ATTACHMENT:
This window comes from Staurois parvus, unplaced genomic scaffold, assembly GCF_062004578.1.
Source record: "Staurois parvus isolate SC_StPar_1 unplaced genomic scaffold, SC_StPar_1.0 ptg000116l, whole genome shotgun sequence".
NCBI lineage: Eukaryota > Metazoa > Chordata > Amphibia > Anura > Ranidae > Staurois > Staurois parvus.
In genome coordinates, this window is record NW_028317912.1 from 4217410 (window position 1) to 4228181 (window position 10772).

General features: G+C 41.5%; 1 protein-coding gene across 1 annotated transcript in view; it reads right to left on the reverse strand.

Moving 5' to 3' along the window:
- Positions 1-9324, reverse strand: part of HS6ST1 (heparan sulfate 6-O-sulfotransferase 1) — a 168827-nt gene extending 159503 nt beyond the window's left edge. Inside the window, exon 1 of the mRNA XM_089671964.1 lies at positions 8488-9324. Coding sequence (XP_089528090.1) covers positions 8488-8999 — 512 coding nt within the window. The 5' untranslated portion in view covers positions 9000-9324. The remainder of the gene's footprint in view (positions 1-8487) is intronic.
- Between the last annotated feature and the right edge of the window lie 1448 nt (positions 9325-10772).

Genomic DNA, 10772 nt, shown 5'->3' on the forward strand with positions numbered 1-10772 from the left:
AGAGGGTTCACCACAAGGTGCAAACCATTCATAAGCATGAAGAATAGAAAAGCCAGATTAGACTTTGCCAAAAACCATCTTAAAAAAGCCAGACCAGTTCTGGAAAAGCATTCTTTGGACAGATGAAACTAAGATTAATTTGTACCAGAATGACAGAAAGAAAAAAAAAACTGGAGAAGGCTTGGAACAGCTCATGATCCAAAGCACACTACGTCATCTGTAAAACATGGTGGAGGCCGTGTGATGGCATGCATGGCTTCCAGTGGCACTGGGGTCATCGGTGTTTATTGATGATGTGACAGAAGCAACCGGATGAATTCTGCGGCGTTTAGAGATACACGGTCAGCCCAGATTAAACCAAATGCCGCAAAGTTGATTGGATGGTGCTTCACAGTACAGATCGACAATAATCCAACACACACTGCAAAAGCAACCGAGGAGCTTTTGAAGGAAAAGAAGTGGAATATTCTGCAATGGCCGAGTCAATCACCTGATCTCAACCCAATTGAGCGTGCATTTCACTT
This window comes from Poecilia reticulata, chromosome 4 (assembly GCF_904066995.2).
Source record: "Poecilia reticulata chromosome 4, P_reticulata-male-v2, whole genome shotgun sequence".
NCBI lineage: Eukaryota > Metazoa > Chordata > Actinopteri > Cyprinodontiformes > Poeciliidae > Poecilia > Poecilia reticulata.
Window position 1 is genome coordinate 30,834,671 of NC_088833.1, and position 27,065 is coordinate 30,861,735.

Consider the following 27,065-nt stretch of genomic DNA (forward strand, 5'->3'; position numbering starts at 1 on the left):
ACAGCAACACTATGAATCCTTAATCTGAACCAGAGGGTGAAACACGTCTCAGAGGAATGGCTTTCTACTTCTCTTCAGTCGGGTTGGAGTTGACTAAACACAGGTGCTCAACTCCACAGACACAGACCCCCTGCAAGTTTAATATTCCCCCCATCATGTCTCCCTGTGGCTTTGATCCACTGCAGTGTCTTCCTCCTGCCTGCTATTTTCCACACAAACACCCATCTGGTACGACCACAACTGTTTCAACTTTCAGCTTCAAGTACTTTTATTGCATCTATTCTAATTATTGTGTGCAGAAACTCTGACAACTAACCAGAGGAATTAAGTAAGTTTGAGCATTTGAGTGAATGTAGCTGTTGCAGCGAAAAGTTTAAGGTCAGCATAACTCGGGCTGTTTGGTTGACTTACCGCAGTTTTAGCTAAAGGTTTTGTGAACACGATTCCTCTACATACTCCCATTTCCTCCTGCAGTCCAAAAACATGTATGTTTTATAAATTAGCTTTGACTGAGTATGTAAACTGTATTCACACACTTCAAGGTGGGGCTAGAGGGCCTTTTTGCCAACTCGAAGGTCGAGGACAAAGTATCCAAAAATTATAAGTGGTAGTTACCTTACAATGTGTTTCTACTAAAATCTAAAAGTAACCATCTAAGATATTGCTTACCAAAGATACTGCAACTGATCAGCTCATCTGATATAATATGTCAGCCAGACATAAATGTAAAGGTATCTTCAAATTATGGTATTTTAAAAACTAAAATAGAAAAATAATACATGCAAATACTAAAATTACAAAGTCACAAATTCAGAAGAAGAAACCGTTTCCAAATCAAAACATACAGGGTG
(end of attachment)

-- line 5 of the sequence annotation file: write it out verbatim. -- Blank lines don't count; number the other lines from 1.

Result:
General features: G+C 41.5%; 1 protein-coding gene across 1 annotated transcript in view; it reads right to left on the reverse strand.